THE CENTRAL-FIELD APPROXIMATION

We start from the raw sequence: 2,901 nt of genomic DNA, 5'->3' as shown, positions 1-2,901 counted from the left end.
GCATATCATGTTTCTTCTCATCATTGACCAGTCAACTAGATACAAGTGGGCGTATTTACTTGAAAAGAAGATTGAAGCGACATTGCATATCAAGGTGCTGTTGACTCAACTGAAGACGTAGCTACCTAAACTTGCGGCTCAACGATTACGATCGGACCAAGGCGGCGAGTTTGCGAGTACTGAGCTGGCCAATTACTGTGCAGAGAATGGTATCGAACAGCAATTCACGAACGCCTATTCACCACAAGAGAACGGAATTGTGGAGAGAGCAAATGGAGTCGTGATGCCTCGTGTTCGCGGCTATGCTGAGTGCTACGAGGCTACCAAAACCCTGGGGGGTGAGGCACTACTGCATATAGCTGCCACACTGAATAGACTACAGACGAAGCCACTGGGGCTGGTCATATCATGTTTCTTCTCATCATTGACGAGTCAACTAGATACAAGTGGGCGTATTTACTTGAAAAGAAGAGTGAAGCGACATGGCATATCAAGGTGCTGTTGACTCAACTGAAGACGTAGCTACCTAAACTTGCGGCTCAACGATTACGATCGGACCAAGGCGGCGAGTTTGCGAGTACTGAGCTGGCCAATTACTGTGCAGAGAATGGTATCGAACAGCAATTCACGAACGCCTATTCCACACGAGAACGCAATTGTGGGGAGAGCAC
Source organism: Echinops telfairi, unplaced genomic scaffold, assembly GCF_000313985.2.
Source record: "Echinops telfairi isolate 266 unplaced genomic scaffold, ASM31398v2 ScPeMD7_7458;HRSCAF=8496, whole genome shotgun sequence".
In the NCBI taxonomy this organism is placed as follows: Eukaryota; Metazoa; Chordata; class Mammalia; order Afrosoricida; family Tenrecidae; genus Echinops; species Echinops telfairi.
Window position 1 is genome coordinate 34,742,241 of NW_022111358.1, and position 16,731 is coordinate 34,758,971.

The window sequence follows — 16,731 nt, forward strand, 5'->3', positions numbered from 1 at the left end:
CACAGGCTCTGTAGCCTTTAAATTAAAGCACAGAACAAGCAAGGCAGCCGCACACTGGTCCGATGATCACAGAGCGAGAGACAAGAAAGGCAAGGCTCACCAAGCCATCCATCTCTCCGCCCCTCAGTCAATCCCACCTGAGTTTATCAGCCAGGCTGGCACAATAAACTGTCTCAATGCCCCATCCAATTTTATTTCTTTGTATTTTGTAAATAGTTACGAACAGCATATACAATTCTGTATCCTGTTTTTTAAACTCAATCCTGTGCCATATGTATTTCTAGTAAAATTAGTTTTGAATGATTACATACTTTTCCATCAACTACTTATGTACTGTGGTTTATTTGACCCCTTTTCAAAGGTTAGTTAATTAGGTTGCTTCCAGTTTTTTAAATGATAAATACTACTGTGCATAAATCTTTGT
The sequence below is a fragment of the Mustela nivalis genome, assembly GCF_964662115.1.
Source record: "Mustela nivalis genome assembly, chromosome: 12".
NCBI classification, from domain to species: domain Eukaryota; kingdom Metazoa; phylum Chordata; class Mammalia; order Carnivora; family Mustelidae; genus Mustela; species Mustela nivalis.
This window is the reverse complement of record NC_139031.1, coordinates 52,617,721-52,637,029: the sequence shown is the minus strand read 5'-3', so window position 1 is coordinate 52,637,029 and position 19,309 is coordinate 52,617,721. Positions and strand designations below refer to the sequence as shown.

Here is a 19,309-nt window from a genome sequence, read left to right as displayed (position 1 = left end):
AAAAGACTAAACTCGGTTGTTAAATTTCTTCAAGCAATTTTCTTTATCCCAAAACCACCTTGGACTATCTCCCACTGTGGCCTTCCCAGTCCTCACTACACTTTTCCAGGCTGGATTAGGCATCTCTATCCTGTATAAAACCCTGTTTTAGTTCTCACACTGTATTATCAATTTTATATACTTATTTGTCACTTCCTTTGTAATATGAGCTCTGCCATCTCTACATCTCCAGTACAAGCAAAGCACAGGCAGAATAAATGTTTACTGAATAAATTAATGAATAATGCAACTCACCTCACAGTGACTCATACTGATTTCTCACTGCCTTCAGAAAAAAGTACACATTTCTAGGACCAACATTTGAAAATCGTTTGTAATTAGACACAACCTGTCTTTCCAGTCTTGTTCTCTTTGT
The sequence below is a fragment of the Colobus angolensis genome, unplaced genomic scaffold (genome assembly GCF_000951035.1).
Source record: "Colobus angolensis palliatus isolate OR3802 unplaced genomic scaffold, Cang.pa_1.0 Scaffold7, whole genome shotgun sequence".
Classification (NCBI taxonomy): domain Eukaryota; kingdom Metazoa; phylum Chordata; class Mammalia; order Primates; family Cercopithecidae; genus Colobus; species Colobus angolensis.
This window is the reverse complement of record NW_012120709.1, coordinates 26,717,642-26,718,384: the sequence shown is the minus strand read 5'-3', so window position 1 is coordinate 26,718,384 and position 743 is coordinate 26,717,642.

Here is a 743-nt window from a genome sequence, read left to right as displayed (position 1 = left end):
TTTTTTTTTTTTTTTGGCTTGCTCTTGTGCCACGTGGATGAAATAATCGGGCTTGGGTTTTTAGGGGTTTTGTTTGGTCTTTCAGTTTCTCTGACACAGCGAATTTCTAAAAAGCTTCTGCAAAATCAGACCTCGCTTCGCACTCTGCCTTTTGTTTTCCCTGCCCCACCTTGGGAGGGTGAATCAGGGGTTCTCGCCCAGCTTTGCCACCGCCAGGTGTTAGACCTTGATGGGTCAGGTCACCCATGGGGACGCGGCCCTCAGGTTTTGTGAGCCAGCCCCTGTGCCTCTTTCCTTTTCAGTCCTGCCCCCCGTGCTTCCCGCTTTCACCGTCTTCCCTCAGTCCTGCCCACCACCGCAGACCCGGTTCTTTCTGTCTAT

A less drastic and more useful approximation is to think of all the electrons together as making up a charge cloud that is, on average, spherically symmetric. We can then think of each individual electron as moving in the total electric field due to the nucleus and this averaged-out cloud of all the other electrons. There is a corresponding spherically symmetric potential-energy function VCr). This picture is called the central-field approximation; it provides a useful starting point for the understanding of atomic structure. If you are disappointed that we have to make approximations at such an early stage in our discussion, keep in mind that we are dealing with problems that initially defied all attempts at analysis, with or without approximations. In the central-field approximation we can again deal with one-electron wave functions. The Schrodinger equation differs from the equation for hydrogen only in that the l/r potential-energy function is replaced by a different function VCr). But it turns out thatVCr) does not enter the differential equations for 8(9) and <I>(¢,), so those angular functions are exactly the same as for hydrogen, and the orbital angular-momentum states are also the same as before. The quantum numbers I, m.; and m, have the same meaning as before, and the magnitude and z-component of the orbital angular. momentum are again given by Eqs. (43-4) and (43-5). The radial wave functions and probabilities are different than for hydrogen because of the change in V(r), so the energy levels are no longer given by Eq. (43-3). We car still label a state using the four quantum numbers (n, I, ml, mJ In general, the energy OJ a state now depends on both n and I, rather than just on n as with hydrogen. The restrictions on values of the quantum numbers are the same as before.